We read the article by Calonge et al.(1) with great interest, in which they recommend aspirin for the prevention of coronary heart disease. The incidence of acute myocardial infarction and stroke assessed by onset of clinical symptoms exhibits a marked circadian variation with a peak period during the morning. Acute myocardial infarction usually occurs unexpectedly or more frequently in the morning hours, between 8-11 a.m. In this morning period there is a higher aggregability of thrombocytes. Patients usually take aspirin for prevention in the morning as the treatment regimen is one tablet per day to be swallowed without chewing at least 30 min before breakfast. It is obvious that highest plasma level of the drug occurs after the morning peak-incidene of the thromboembolic event, suggesting lower profilactic effect of Aspirin. Furthermore, this treatment regimen has its highest protective effect during the day, when synergistically, normal physical activity exerts a protective action on thromboembolic processes. However, this method of daily Aspirin administration has its lowest protective value against cardiovascular events during the night and early morning, when the lack of physical activity further augment the cascade of haemorheological events favoring platelet aggregation and subsequent ischemia. In contrast, highest plasma level of Aspirin taken late evening (10:00 pm) would be reached prior to the peak-incidence of thromboembolic disorders (2). We are confident that this time shift in the administration of Aspirin would better fit in the circadian scheme of the occurrence of cardiovascular events, thus resulting in a significantly more effective prevention.
1.Calonge, N., Petitti D. B., DeWitt T. G., et al. Aspirin for the Prevention of Cardiovascular Disease:U.S. Preventive Services Task force Recommendation Statement. Ann Intern Med. 2009;150:396-404.
2.Kriszbacher I., Koppan M., Bodis J. Aspirin for stroke prevention taken in the evening? Stroke. 2004;35:2760-1.
Lincoln Medical and Mental Health Center
April 21, 2009
Aspirin for primary prevention: The evidence in women smokers
The recently updated USPSTF guidelines on aspirin for primary prevention of cardiovascular disease are an ideal example evidence-based medicine in action (1). Although we can't fully explain why aspirin effects differ by gender, the evidence strongly suggests that it does, and now our guidelines, and practices, can reflect that. The concept makes intuitive sense: target aspirin use to those who are most at risk of cardiovascular disease. As cigarette smoking is a major risk factor for stroke and MI, the updated guidelines imply that smokers are more likely to be given aspirin.
However, if we are willing to accept differential effects of aspirin in men and women, we should also accept the possibility of differential effects in other physiologically distinct subgroups. The WHS showed a significant interaction with smoking status (p<0.0001), and somewhat unexpectedly, aspirin use was associated with increased harm in currently smoking women (Relative risk = 1.3 for major CV event) (2).
The question as to weather other studies have shown similar results is complicated by the established gender gap. The Thrombosis Prevention Trial (TPT) employed high risk patients, 44% of whom were smokers, and although a subgroup analysis was not published, benefits of aspirin were consistent with other trials (3). However, the TPT was performed solely in men. Other trials involving women had much fewer patients than WHS, and subgroup analyses from them were not published.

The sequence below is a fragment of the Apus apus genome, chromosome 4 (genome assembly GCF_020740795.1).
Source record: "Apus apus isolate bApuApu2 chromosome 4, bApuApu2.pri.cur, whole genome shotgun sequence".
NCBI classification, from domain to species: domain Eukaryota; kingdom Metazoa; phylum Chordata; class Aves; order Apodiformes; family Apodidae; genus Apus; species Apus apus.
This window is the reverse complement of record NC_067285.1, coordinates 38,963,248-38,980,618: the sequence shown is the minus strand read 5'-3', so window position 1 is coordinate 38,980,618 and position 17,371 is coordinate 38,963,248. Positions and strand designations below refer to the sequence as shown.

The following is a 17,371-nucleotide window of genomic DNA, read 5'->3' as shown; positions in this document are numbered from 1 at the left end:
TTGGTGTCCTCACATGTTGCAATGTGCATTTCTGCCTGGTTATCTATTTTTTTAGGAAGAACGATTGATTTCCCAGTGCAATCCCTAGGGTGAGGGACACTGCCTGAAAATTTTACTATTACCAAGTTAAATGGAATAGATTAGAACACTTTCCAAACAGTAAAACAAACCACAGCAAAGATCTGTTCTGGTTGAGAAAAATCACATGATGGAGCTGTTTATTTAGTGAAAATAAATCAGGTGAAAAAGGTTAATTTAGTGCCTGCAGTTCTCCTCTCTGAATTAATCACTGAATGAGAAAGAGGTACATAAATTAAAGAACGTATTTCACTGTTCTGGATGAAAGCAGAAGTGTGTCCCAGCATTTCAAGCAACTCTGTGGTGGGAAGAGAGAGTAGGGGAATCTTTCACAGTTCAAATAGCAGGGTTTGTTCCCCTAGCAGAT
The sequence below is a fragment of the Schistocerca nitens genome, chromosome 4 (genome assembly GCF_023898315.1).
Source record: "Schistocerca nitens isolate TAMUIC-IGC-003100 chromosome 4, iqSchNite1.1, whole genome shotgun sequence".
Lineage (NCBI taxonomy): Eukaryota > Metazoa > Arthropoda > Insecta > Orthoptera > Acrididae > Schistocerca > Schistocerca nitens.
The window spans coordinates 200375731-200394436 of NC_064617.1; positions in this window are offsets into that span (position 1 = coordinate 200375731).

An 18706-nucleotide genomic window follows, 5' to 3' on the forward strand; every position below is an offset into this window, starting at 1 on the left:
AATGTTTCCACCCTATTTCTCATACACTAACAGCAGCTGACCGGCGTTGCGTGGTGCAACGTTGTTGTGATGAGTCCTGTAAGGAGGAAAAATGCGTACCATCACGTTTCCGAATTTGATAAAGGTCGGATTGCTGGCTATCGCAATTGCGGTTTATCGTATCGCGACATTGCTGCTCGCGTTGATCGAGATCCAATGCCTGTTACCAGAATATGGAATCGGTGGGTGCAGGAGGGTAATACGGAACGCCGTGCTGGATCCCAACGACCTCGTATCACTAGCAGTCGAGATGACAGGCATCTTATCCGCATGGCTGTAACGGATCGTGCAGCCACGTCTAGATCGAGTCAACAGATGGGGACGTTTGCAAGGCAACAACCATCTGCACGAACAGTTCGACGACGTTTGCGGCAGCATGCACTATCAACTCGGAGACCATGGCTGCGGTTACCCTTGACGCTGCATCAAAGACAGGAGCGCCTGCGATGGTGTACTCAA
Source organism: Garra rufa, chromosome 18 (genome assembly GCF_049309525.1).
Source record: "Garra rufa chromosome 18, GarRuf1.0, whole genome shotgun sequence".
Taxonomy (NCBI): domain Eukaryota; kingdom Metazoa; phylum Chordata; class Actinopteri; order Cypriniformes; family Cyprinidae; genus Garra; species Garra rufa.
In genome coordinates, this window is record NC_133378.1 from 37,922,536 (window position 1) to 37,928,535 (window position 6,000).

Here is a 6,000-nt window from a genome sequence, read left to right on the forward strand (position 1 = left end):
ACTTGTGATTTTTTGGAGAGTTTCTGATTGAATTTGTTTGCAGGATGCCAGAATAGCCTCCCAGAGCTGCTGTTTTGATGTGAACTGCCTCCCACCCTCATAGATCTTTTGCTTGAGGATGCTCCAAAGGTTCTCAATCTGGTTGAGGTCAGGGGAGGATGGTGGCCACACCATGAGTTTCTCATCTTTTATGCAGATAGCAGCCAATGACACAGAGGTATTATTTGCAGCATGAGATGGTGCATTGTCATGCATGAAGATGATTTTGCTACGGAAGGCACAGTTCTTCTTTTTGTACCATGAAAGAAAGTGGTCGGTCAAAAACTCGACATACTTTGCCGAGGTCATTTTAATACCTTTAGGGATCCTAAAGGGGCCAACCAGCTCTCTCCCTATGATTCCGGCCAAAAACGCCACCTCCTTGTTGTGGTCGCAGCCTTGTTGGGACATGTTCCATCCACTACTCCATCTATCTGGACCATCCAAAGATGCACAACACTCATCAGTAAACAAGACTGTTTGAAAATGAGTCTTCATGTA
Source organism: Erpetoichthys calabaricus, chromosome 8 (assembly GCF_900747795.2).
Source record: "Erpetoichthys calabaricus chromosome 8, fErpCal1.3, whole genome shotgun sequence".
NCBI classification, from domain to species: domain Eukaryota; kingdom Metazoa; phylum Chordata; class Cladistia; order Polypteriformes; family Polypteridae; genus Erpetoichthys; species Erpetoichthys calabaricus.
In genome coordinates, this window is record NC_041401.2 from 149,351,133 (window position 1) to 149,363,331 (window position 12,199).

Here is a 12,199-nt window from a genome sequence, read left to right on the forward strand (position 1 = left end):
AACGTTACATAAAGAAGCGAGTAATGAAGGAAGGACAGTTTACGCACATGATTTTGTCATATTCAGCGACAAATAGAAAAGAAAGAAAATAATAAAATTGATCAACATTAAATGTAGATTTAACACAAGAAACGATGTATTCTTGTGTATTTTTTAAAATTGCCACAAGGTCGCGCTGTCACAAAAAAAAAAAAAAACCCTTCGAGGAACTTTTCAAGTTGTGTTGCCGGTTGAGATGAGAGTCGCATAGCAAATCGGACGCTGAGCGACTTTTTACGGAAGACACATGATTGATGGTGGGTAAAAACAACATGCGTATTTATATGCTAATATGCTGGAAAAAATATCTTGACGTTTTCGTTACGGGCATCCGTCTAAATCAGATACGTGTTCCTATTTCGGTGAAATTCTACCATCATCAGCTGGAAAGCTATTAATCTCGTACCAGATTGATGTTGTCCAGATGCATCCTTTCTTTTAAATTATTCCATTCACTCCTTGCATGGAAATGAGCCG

Since smoking is also a risk factor for peptic ulcer (4), and the bulk of the data available suggest harm rather than benefit in smoking women, I believe it may be prudent to take a more cautious approach to aspirin use in this group until further data can clarify the issue.
1. US Preventive Services Task Force. Aspirin for the prevention of cardiovascular disease: U.S. Preventive Services Task Force recommendation statement. Ann Intern Med. 2009 Mar 17;150(6):396-404.
2. Ridker PM, Cook NR, Lee IM, Gordon D, Gaziano JM, Manson JE, Hennekens CH, Buring JE. A randomized trial of low-dose aspirin in the primary prevention of cardiovascular disease in women. N Engl J Med. 2005 Mar 31;352(13):1293-304. Epub 2005 Mar 7.
3. Thrombosis prevention trial: randomised trial of low-intensity oral anticoagulation with warfarin and low-dose aspirin in the primary prevention of ischaemic heart disease in men at increased risk. The Medical Research Council's General Practice Research Framework. Lancet. 1998 Jan 24;351(9098):233-41.
4. Kurata, JH, Nogawa, AN. Meta-analysis of risk factors for peptic ulcer. Nonsteroidal antiinflammatory drugs, Helicobacter pylori, and smoking. J Clin Gastroenterol 1997; 24:2.
Bob van Kempen
April 24, 2009
USPSTF Guideline on Aspirin
To the Editor.
We were pleased to see an attempt to translate current evidence for aspirin therapy into a clinically useful risk chart in the U.S. Preventive Services Task Force's (USPSTF) guideline update in the Annals of Internal Medicine March 17 issue (1). Whereas we concur with the guideline's conservative estimate of the value of aspirin therapy and agree with the need for shared decision making, we think the USPSTF's approach could be improved.
For their guideline, the authors chose to value Harms and Benefits in terms of the cumulative probability of events over a period of 10 years without consideration of the timing, the severity, and the consequences of these events. Few people would consider a severely disabling stroke within the next year and a mild gastrointestinal bleeding episode 9 years from now as equal, which is in essence the assumption underlying the guideline. Shared decision making is advocated in the guideline to resolve the tough decisions. Although we are strongly in favor of shared decision making it does, however, require information not only about the cumulative probabilities of events but also on competing risks, timing of fatal and non-fatal events, and quality-of-life. This information is missing from the guideline and, if known, is difficult for patients and physicians to combine mentally without decision support. Furthermore, the USPSTF article only covered Myocardial Infarction (MI) in males, and Ischemic Stroke in females, while in females aged 65 or older the effect of aspirin on MI is also relevant (2).